Monday, November 20, 2006

Web Publisher Not Liable for Discriminatory Housing Ads Posted by Third Party

This posting was written by Cheryl Montan, editor of CCH Guide to Computer Law.

Publishing company Craigslist was not liable for Fair Housing Act violations resulting from allegedly discriminatory advertisements posted on its website, the federal district court in Chicago has ruled. The Communications Decency Act operated to immunize the publisher from liability for content posted on its website by third parties. (Chicago Lawyers’ Committee for Civil Rights Under the Law, Inc. v. Craigslist, Case No. 06 C 0657, November 14, 2006).

The Chicago Lawyers' Committee for Civil Rights Under Law, Inc. (CLC), a public interest consortium of Chicago law firms, sought to hold Craigslist liable for discriminatory housing advertisements appearing on its website. Craigslist requested dismissal of the suit, arguing that, as an interactive computer service provider, the Communications Decency Act shielded it from liability for the third-party ads. Craigslist operates a website (accessible at “,” as well as other web addresses), that allows third-party users to post and read notices for, among other things, housing sale or rental opportunities. In a typical month, more than 10 million items of user-supplied information are posted on the Craigslist website.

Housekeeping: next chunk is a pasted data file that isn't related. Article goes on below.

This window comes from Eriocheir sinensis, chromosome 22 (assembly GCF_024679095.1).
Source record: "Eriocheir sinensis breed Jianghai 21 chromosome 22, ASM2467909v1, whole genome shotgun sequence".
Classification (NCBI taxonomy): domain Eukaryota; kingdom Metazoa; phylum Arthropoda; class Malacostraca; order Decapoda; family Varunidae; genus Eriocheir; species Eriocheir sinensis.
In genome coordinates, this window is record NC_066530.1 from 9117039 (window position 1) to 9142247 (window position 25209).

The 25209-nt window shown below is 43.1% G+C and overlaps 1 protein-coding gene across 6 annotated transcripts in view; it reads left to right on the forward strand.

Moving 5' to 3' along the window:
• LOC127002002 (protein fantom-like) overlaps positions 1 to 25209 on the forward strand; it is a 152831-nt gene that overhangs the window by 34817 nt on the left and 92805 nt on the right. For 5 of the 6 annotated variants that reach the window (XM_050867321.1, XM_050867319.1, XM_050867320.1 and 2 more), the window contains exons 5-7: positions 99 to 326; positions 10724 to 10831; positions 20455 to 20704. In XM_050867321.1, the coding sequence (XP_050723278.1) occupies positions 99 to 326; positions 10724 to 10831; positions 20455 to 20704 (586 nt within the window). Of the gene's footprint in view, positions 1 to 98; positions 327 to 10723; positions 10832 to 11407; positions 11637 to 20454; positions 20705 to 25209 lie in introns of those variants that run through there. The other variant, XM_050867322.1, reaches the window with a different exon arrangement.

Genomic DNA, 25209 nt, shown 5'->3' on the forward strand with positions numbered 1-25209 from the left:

The Fair Housing Act prohibits discrimination in the sale or rental of housing, including publishing and printing advertisements that discriminate or indicate a preference based on race, color, religion, sex, handicap, familial status, or national origin. 42 U.S.C. § 3604(c).


Courts have held that Section 3604(c) applies to a variety of media, including newspapers and print publishers. CLC contended that Internet publishers like Craigslist should be held to the same standard of liability as print publishers under the Fair Housing Act.

Craigslist asserted that the Communications Decency Act operated to immunize it from liability for content, including housing ads, posted on its website by third parties. The CDA provides that "[n]o provider . . . of an interactive computer service shall be treated as a publisher for information provided by another information content provider." 47 U.S.C. § 230(c)(1).

The court agreed with Craigslist. While the CDA does not grant immunity per se to website operators, it does prohibit causes of action based on the website operator’s status as a publisher. The CLC’s Fair Housing Act cause of action depended on Craigslist’s actions as a publisher of content provided by third parties. Thus, the court dismissed the complaint as barred by the CDA.

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